“It seems kind of like an all-purpose, hopeful song,” says Steve Turner, author of “Amazing Grace: The Story of America's Most Beloved Song.” But while the song has a universal message, its origins are much more complex.
For one, while the song is a well-known anthem of the civil rights movement, its original text was written by a former slave trader. John Newton was an Anglican priest in England in 1773, when he debuted a hymn to his congregation called “Faith’s Review and Expectation.”
The hymn opened with a powerful line: “Amazing grace! (how sweet the sound) That sav’d a wretch like me!” And it drew on Newton’s own experience as a slave trader — specifically, from a near-death experience he’d had decades earlier, when the slave ship he was on encountered a violent storm, prompting him to convert to Christianity. (Newton didn’t speak out against slavery until 1788.)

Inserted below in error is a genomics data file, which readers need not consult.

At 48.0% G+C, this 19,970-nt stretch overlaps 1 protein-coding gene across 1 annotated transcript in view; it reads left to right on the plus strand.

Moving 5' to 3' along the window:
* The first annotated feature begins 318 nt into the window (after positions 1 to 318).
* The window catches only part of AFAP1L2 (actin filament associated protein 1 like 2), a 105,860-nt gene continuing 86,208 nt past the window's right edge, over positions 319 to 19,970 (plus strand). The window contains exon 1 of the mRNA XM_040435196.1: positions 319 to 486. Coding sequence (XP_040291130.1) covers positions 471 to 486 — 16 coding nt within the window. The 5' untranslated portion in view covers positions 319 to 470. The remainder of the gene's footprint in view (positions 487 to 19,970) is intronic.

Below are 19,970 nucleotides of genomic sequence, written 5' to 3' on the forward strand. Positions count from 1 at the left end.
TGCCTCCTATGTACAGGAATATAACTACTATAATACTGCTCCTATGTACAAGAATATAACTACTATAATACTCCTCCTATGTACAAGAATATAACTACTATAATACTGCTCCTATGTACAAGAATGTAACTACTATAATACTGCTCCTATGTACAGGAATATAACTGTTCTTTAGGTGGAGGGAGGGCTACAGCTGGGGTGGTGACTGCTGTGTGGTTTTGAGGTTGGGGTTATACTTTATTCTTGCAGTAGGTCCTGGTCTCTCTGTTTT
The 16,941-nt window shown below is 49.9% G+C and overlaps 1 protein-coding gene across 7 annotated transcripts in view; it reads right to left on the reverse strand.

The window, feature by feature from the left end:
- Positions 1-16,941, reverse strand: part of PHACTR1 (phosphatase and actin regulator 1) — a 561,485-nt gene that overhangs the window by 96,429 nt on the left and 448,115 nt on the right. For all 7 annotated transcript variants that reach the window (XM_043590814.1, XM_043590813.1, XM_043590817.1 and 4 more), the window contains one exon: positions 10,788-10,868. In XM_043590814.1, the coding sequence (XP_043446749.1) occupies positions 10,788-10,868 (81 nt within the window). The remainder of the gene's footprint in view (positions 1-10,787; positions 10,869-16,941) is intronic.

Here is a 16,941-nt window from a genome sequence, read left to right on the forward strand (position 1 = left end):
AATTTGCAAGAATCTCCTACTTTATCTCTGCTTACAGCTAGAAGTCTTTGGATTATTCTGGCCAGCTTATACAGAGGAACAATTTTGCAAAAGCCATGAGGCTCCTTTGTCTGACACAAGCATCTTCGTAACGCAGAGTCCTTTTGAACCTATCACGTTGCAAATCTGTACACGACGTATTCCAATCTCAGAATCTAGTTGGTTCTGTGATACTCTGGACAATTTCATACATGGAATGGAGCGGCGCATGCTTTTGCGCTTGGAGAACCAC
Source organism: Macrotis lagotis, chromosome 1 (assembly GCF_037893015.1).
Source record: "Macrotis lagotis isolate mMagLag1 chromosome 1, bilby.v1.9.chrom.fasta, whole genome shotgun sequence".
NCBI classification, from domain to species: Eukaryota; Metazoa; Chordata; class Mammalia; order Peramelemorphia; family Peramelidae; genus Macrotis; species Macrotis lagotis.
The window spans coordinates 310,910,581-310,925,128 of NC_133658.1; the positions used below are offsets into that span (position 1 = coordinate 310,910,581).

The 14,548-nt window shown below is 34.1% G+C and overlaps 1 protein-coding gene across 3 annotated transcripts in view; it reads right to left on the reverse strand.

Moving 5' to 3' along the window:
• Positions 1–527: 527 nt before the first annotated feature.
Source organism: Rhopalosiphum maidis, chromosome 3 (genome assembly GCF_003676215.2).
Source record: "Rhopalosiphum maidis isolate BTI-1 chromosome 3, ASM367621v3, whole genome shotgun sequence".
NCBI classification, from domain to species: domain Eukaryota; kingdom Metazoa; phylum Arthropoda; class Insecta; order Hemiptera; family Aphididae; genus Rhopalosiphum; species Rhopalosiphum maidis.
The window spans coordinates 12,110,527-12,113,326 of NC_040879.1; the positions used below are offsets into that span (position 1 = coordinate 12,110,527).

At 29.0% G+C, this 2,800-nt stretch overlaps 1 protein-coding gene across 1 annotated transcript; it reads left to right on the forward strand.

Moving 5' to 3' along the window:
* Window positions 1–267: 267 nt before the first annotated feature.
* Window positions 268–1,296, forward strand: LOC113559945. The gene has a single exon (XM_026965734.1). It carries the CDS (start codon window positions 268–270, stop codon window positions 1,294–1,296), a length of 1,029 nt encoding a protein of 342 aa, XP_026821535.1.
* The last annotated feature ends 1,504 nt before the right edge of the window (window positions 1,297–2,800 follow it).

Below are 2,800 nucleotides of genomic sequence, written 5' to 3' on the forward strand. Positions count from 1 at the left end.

The hymn wasn’t particularly popular in England, according to Deborah Carlton Loftis, executive director of the Hymn Society in the United States and Canada. But she says in the United States, it became well-known during the Second Great Awakening in the early 1800s when thousands of people — white and black — would gather for outdoor revival meetings.
Songs were important to these meetings — although not always exactly as they were written. Revival leaders frequently switched out melodies and borrowed verses from other hymns. “There were choruses and refrains that people could learn quickly,” Loftis says.